Kyoto Wednesday, Nov 18 2009 

I went there at the weekend, with ten friends from Yamanashi and twenty Brazilian-born Japanese from all around Japan. It was without question the most enjoyable weekend I’ve had in Japan, though my one regret is that I wasn’t able to attend Mass.

I took about 1000 photos, of which I considered 300 or so worth publishing. See them over at my Flickr page.


A continuing discussion on inculturation Sunday, Mar 8 2009 

On my previous post regarding inculturation, Guy Power left a comment¬†mentioning a couple of particularly interesting examples. When the Jesuits first began training (truly excellent) Japanese seminarians, they were wearing black kimono and hakama while living in recently abandoned Buddhist monasteries. The kimono/hakama were chosen as culturally acceptable modifications of the former Jesuit cassock and the abandoned monasteries were simply there, cheap, and suitable to community life. They were studying philosophy and theology in Japanese and Latin simultaneously, as well as undergoing the exercises. What became troublesome was the attitude of noble families to the asceticism and rigour of Jesuit life. (more…)

On the battering of “gods” Saturday, Feb 28 2009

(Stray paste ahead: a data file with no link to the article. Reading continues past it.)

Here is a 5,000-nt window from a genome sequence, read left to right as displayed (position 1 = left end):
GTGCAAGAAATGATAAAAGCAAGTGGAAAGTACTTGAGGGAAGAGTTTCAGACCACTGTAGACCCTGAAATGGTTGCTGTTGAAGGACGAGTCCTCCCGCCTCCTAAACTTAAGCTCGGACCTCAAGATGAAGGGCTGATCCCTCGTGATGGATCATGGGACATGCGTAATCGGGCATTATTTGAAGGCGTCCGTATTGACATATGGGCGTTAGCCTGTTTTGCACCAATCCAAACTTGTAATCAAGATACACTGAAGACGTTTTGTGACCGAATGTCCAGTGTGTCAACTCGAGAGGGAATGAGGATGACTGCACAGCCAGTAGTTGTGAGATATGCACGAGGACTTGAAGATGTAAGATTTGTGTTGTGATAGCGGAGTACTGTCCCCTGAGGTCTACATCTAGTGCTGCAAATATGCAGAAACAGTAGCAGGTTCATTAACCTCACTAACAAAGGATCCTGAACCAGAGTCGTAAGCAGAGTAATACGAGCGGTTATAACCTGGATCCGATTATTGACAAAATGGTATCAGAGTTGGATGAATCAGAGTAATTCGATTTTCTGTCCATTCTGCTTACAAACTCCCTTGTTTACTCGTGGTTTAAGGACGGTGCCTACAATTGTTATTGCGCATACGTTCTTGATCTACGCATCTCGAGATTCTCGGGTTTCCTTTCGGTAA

It is no surprise that the “Global Economic Crisis” (also pessimistically dubbed “Depression 2.0” has affected struggling Asian economies at least as severely as those of the West. What seems a little different, however, is the way ordinary Japanese have (like their American neighbours) turned to religion in difficult times.

Lost your job and looking for someone to punch up for causing the global financial crisis? A Japanese shrine offers down-on-their-luck visitors a chance to shake off the doldrums by hitting the “God of Poverty.”

The Bimbo Gami shrine is home to a wooden statue believed to be the poverty deity, a thin and filthy man who brings misfortune and impoverishment to the house it haunts. (Reuters)

Clearly some explanation will be necessary for those unfamiliar with traditional Japanese religion.¬† (more…)